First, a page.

Review: **There are spoilers below**
I didn't have to read this for high school, but every one of my friends had and I only picked it up because my wife wanted me to read it with her. That being said I thought the book was lovely, and really confronted they way that we approach those who struggle with having intellectual and emotional deficits. I had a slew of mixed feelings at the end of this book seeing the progression that Charlie made from his new found self awareness to his struggles being far more intelligent than his peers and even the doctors and scientists who performed his surgery and eventual digression back toward his state before the operation. I want to feel bad for Charlie because he isn't the genius he was, but then am I, like the doctors and psychologists of the book, devaluing Charlie because of this deficit? Charlie even makes the argument in the book that in ways he was better off before having the surgery, he had friends and he loved people and people loved him and now he feels isolated and alone and unable to connect with people on an emotional level. Even now I find it difficult to articulate the way that this book made me feel, mostly because of the internal conflict of thoughts and emotions that I haven't hashed through yet. While this was a very simple read I feel like there was a sense of depth to it that makes it enjoyable for all ages of readers. ( )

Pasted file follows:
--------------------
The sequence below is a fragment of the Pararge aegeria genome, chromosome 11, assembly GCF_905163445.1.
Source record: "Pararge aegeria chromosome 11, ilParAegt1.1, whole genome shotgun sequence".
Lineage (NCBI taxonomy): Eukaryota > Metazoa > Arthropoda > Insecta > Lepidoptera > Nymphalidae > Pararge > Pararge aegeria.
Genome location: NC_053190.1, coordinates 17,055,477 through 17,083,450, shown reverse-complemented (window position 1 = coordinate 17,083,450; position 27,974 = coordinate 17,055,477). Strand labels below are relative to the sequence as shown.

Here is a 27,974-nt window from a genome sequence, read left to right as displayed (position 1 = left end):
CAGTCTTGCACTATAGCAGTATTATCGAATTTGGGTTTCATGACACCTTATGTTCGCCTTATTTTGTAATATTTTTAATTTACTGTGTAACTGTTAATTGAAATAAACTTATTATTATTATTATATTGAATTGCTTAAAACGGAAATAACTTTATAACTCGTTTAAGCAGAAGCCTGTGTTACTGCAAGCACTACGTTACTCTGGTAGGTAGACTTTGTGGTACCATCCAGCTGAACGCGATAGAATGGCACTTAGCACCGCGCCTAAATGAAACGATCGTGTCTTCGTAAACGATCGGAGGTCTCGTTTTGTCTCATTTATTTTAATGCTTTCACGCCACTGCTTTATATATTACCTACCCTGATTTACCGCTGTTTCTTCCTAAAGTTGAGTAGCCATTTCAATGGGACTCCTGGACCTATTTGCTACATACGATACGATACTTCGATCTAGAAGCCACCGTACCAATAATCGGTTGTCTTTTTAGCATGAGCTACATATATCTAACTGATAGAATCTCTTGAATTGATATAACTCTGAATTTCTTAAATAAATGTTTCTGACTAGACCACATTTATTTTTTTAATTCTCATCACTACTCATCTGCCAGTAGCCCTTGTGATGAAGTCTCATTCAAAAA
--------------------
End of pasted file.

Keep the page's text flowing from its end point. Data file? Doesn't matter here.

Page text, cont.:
1 vote wkeblejr | Jul 22, 2015 |
This Nebula award-winning novel asks the question what if we can change our intelligence. Follow the journey one mentally disabled man took as he underwent an operation to increase his IQ. Students will not only think about the effects of increased intelligence but will also see the changes in perception on the world due to that.
  Melina_Hiatt_Easter | Jul 16, 2015 |